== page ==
Have you ever wondered about the relationship between flower and people’s names?
Black-eyed Susan (Rudbeckia hirta) and sweet William (Dianthus barbatus ) can trace their names to an English poem, “Sweet William’s Farewell to Black-eyed Susan” by John Gay written in the early 1700s.
Black-eyed Susan is native to North America and it seems that British colonists gave the name to the yellow flower with the dark center when they arrived in the New World. Turns out the two flowers bloom at the same time and some like to think this expresses the lovers’ eternal love for each other.
Susan -- also called “gloriosa daisies” -- bloom along many Colorado roadways in the summer. They are a biennial but are often grown as an annual. I have several patches that come back every summer.
Sweet Williams do well in the San Luis Valley, but mine tend to die out after several years and I replace them with new plants from the nursery. You can view images of these plants and most of those listed below at AlamosaFlowers.net.
Most of us have known someone named Lily or Rose. But did you know “Rhoda” is of Greek origin and means rose? Or that “Rosalind” is of Spanish origin and means pretty rose?
It is believed that the poet Edmund Spenser coined the name which was further popularized by Shakespeare’s character in: “As You Like It.”
Rosalind was a popular girl name in the 1940’s, due to the popularity of the movie star Rosalind Russell. As far as growing roses in Alamosa, I do best with the wilder varieties like the yellow Harrison or the pink woodsia.
I’ve never met a woman named Petunia, but remember the cartoon character from Loony Tunes who was the girlfriend of Porky Pig. I always have a couple of hanging baskets of these annuals around the yard in summer.
Veronica (Veronica) or speedwell is one of my favorite flower types. The genus name refers to Saint Veronica, an Italian saint. Some believe the name is derived from the Latin word “vera,” which means true, and “icon,” meaning image.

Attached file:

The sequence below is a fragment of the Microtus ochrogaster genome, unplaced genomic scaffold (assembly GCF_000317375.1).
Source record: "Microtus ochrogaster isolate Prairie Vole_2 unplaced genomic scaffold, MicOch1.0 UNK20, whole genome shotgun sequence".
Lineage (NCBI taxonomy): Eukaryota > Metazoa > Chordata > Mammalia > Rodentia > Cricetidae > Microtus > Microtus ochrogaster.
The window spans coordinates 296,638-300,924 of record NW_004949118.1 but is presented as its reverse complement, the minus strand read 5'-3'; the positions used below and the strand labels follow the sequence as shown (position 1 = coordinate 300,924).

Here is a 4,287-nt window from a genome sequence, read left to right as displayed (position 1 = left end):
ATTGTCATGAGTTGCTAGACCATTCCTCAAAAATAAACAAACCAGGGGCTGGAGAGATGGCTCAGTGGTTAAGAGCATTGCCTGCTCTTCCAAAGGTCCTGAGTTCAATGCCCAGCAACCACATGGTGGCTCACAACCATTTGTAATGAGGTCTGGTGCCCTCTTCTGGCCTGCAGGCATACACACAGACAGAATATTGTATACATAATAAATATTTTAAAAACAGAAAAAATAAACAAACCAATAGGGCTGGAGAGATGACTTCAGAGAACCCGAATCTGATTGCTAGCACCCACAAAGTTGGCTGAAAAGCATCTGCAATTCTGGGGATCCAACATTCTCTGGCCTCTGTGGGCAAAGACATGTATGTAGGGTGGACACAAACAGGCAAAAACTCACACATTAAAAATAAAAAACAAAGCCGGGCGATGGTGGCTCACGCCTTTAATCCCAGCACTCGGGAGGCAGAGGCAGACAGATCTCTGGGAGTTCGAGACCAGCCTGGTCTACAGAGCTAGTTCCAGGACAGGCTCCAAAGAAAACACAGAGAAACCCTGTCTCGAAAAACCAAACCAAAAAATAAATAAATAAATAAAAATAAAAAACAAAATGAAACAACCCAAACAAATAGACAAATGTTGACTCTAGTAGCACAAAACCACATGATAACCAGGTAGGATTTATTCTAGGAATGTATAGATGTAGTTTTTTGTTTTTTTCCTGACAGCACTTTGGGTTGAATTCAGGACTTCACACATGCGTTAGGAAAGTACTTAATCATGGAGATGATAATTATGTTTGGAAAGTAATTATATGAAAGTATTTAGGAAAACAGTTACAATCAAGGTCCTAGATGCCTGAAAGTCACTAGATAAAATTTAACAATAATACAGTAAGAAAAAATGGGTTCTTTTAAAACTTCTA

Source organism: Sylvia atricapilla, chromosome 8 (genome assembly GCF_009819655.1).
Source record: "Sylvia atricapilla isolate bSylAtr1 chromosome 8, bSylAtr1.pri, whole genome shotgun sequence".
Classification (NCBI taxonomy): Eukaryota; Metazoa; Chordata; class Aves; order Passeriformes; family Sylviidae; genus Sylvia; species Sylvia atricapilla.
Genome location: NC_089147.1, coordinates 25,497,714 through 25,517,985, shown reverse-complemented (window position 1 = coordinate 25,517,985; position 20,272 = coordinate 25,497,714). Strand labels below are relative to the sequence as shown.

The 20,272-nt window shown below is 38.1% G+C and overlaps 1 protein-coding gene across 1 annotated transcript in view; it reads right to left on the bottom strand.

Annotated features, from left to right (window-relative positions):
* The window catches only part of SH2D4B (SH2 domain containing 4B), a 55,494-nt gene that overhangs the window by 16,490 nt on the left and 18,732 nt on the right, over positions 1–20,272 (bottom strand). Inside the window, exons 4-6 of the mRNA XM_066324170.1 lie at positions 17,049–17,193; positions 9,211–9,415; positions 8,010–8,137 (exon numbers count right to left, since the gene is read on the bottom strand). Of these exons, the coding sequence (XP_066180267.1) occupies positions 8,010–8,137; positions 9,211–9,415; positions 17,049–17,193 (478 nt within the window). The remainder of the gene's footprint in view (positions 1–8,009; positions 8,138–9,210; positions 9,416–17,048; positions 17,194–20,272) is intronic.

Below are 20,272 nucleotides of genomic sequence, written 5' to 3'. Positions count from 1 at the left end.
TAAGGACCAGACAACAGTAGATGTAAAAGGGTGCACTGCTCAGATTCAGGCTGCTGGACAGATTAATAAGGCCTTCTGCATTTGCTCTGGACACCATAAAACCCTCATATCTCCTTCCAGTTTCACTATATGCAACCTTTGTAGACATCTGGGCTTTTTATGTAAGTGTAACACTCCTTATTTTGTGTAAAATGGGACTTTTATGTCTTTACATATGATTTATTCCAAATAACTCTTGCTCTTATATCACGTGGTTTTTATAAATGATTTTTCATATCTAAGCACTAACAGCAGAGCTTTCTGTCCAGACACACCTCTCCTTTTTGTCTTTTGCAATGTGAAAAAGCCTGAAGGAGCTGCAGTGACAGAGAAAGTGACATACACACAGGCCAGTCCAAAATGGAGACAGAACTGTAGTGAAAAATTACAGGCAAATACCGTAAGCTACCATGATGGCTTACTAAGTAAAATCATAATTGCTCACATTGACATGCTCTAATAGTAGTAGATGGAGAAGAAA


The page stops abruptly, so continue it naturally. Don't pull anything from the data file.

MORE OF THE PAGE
I have several types growing in the garden and they reliably return each year. One creeping variety (thymoides) should begin blooming soon. Taller types such as pink Spicata Fox and white Icicle bloom in the summer.
Then there’s the lovely ground cover creeping Jenny (Lysimachia nummularia) or moneywort with bright yellow summer blooms. One source suggests the plant was first grown as an herbal remedy in the early 17th century and was called “creeping chenny,” but as words evolved over time the plant became known as “creeping Jenny.”
Queen Ann’s Lace (Daucus carota) -- aka, “wild carrot” -- is a white flowering plant native to Europe and southwest Asia, and naturalized to North America. I can’t remember seeing any in the mountains around the Valley, but frequently encountered it along streams in the mountains outside of Colorado Springs when I lived there many years ago.
It has small, open-work white heads that surround a tiny red flower. Legend says the flower represents a blood droplet when Queen Anne (Queen of England, Scotland and Ireland from 1702 – 1707) pricked herself with a needle when she was making lace.
“Marguerite” is of French origin meaning pearl or daisy. The only one I grow is silver leaf Marguerite (Anthemis bierberseiniana). It does very well in the rock garden with little care. Most of the season it is a low silver mat. In June it develops lovely yellow daisy-like flowers. Marguerite was in the top 100 girl names from 1890-1921.
“Erica” is a Scandinavian name. In Latin, it means heather. It is a genus with over 800 different plants in the family Ericaceae. While I know some Ericas, I don’t know of any of the plants growing around the Valley. Let me know if you know of any!
“You can bury a lot of troubles digging in the dirt.” Unknown